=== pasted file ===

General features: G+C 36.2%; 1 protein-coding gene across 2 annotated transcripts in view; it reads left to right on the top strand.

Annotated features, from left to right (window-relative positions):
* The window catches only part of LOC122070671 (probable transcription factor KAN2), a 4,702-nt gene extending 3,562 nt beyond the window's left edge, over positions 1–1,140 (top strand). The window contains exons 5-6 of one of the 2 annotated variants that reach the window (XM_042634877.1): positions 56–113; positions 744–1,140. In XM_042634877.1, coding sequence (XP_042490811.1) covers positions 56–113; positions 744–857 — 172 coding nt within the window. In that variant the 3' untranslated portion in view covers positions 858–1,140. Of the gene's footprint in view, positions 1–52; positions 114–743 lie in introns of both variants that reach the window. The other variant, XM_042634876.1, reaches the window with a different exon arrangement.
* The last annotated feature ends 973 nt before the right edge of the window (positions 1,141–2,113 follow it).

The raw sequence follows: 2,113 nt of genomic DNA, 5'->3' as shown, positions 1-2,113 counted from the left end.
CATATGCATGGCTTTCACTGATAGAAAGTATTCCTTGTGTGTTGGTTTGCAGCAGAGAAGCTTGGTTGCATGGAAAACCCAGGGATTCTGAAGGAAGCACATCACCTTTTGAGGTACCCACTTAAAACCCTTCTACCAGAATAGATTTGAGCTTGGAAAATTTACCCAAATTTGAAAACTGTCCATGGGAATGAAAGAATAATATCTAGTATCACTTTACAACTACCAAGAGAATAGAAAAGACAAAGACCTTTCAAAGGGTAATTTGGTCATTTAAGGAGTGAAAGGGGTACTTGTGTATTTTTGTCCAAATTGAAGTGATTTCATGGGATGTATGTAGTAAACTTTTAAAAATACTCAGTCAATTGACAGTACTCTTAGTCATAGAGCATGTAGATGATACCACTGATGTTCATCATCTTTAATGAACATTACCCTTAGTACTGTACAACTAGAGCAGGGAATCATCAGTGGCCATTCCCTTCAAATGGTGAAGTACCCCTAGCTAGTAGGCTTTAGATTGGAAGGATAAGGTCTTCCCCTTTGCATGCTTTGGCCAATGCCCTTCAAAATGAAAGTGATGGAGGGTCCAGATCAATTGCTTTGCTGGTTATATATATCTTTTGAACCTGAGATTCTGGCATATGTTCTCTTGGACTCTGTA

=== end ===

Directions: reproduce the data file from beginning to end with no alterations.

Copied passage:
General features: G+C 36.2%; 1 protein-coding gene across 2 annotated transcripts in view; it reads left to right on the top strand.

Annotated features, from left to right (window-relative positions):
* The window catches only part of LOC122070671 (probable transcription factor KAN2), a 4,702-nt gene extending 3,562 nt beyond the window's left edge, over positions 1–1,140 (top strand). The window contains exons 5-6 of one of the 2 annotated variants that reach the window (XM_042634877.1): positions 56–113; positions 744–1,140. In XM_042634877.1, coding sequence (XP_042490811.1) covers positions 56–113; positions 744–857 — 172 coding nt within the window. In that variant the 3' untranslated portion in view covers positions 858–1,140. Of the gene's footprint in view, positions 1–52; positions 114–743 lie in introns of both variants that reach the window. The other variant, XM_042634876.1, reaches the window with a different exon arrangement.
* The last annotated feature ends 973 nt before the right edge of the window (positions 1,141–2,113 follow it).

The raw sequence follows: 2,113 nt of genomic DNA, 5'->3' as shown, positions 1-2,113 counted from the left end.
CATATGCATGGCTTTCACTGATAGAAAGTATTCCTTGTGTGTTGGTTTGCAGCAGAGAAGCTTGGTTGCATGGAAAACCCAGGGATTCTGAAGGAAGCACATCACCTTTTGAGGTACCCACTTAAAACCCTTCTACCAGAATAGATTTGAGCTTGGAAAATTTACCCAAATTTGAAAACTGTCCATGGGAATGAAAGAATAATATCTAGTATCACTTTACAACTACCAAGAGAATAGAAAAGACAAAGACCTTTCAAAGGGTAATTTGGTCATTTAAGGAGTGAAAGGGGTACTTGTGTATTTTTGTCCAAATTGAAGTGATTTCATGGGATGTATGTAGTAAACTTTTAAAAATACTCAGTCAATTGACAGTACTCTTAGTCATAGAGCATGTAGATGATACCACTGATGTTCATCATCTTTAATGAACATTACCCTTAGTACTGTACAACTAGAGCAGGGAATCATCAGTGGCCATTCCCTTCAAATGGTGAAGTACCCCTAGCTAGTAGGCTTTAGATTGGAAGGATAAGGTCTTCCCCTTTGCATGCTTTGGCCAATGCCCTTCAAAATGAAAGTGATGGAGGGTCCAGATCAATTGCTTTGCTGGTTATATATATCTTTTGAACCTGAGATTCTGGCATATGTTCTCTTGGACTCTGTA